Laura, I'm glad I could make you proud! I remain jealous of Vito's calmness in the crate. Could you give me a quick overview of what you did to get him to that point?

andrea said...

Sally isn't reactive but she is often over the top ...and there is no doubt that all your list are things we have to work on too - particularly impulse control ... and relaxation

poor Sally spends a lot of her life "wait"ing .. for doors to open for her food bowl to go down for just about everything ..

getting nice settled behaviour in a crate is a challenge for us too in some settings at least - but I don't do enough work on this skill now - i did do crate games and found them very helpful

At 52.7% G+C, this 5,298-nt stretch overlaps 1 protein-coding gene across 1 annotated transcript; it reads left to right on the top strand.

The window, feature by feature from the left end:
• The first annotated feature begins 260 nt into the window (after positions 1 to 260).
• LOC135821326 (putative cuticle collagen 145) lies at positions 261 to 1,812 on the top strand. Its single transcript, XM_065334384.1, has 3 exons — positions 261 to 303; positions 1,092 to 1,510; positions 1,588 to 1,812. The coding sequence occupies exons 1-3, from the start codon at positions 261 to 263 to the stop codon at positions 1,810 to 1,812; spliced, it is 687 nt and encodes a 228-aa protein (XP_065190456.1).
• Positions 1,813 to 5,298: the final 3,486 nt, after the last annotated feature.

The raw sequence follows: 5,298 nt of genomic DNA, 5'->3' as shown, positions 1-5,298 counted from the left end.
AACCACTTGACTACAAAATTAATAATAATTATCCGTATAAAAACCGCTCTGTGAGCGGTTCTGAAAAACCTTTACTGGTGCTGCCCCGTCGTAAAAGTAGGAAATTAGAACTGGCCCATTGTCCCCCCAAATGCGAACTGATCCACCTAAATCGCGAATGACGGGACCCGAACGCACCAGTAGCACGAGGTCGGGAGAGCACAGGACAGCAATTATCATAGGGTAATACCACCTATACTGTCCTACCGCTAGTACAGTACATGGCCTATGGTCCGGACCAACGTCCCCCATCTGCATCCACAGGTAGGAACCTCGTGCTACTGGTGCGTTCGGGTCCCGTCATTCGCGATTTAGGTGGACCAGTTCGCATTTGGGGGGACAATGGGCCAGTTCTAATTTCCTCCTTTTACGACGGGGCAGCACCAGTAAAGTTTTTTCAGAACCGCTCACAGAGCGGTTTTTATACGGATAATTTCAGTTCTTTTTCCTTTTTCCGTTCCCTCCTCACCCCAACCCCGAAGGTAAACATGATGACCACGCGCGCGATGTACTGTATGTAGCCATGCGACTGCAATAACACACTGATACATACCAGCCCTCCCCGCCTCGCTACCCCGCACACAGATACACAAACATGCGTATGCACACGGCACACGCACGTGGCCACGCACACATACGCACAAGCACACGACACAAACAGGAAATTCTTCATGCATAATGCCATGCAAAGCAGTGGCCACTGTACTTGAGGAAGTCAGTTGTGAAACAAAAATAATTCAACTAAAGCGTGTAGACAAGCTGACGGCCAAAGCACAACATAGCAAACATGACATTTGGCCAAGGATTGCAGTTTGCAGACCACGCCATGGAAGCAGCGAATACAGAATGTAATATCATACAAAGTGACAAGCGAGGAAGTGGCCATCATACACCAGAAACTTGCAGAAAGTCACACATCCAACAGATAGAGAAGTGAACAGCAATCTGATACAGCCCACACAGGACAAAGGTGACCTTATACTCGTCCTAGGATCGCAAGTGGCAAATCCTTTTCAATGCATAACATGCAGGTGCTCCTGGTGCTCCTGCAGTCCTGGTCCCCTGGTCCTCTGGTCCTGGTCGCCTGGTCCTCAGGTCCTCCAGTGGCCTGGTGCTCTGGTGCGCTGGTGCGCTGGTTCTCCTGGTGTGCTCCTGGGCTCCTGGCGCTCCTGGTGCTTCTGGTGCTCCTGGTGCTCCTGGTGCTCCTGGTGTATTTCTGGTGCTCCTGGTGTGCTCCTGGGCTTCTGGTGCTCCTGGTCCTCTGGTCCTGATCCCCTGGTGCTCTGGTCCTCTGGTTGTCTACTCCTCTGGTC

Laura, Lance, and Vito said...

Well his naughtiness in the crate stemmed from his separation anxiety and probably frustration as well. I don't know how similar it would be to Maisy as he would feel relaxed, well relatively at least, in new environments if he wasn't crated. It's still a process we are working on, but overall he is now ok being crated as long as a lot of people are around. He doesn't always lay down, but he is doing so more and more. It also helps when I put Lance in with him at a trial. And while he doesn't really care a lot for Chuck, I think having that company in his crate at a trial is still helpful.